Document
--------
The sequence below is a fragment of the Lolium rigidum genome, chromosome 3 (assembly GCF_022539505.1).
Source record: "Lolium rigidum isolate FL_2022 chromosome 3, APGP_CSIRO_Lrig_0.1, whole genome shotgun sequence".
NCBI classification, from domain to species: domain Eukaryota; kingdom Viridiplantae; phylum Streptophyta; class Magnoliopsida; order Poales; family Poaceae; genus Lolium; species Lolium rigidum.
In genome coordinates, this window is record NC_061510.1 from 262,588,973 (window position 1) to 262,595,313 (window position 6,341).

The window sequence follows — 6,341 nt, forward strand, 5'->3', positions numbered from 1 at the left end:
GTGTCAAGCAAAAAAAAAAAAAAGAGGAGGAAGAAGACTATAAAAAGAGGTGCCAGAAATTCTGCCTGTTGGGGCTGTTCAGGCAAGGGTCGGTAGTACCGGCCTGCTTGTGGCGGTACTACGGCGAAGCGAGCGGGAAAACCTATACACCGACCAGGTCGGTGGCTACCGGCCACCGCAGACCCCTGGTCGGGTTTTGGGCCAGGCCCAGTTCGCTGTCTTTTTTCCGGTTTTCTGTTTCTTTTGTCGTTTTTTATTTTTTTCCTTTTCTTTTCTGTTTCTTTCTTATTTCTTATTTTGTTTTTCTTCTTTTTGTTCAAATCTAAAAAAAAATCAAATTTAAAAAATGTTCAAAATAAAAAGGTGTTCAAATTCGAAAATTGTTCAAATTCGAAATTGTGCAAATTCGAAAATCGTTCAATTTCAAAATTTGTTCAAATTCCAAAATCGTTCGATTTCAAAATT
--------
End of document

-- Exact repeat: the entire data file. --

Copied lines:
The sequence below is a fragment of the Lolium rigidum genome, chromosome 3 (assembly GCF_022539505.1).
Source record: "Lolium rigidum isolate FL_2022 chromosome 3, APGP_CSIRO_Lrig_0.1, whole genome shotgun sequence".
NCBI classification, from domain to species: domain Eukaryota; kingdom Viridiplantae; phylum Streptophyta; class Magnoliopsida; order Poales; family Poaceae; genus Lolium; species Lolium rigidum.
In genome coordinates, this window is record NC_061510.1 from 262,588,973 (window position 1) to 262,595,313 (window position 6,341).

The window sequence follows — 6,341 nt, forward strand, 5'->3', positions numbered from 1 at the left end:
GTGTCAAGCAAAAAAAAAAAAAAGAGGAGGAAGAAGACTATAAAAAGAGGTGCCAGAAATTCTGCCTGTTGGGGCTGTTCAGGCAAGGGTCGGTAGTACCGGCCTGCTTGTGGCGGTACTACGGCGAAGCGAGCGGGAAAACCTATACACCGACCAGGTCGGTGGCTACCGGCCACCGCAGACCCCTGGTCGGGTTTTGGGCCAGGCCCAGTTCGCTGTCTTTTTTCCGGTTTTCTGTTTCTTTTGTCGTTTTTTATTTTTTTCCTTTTCTTTTCTGTTTCTTTCTTATTTCTTATTTTGTTTTTCTTCTTTTTGTTCAAATCTAAAAAAAAATCAAATTTAAAAAATGTTCAAAATAAAAAGGTGTTCAAATTCGAAAATTGTTCAAATTCGAAATTGTGCAAATTCGAAAATCGTTCAATTTCAAAATTTGTTCAAATTCCAAAATCGTTCGATTTCAAAATT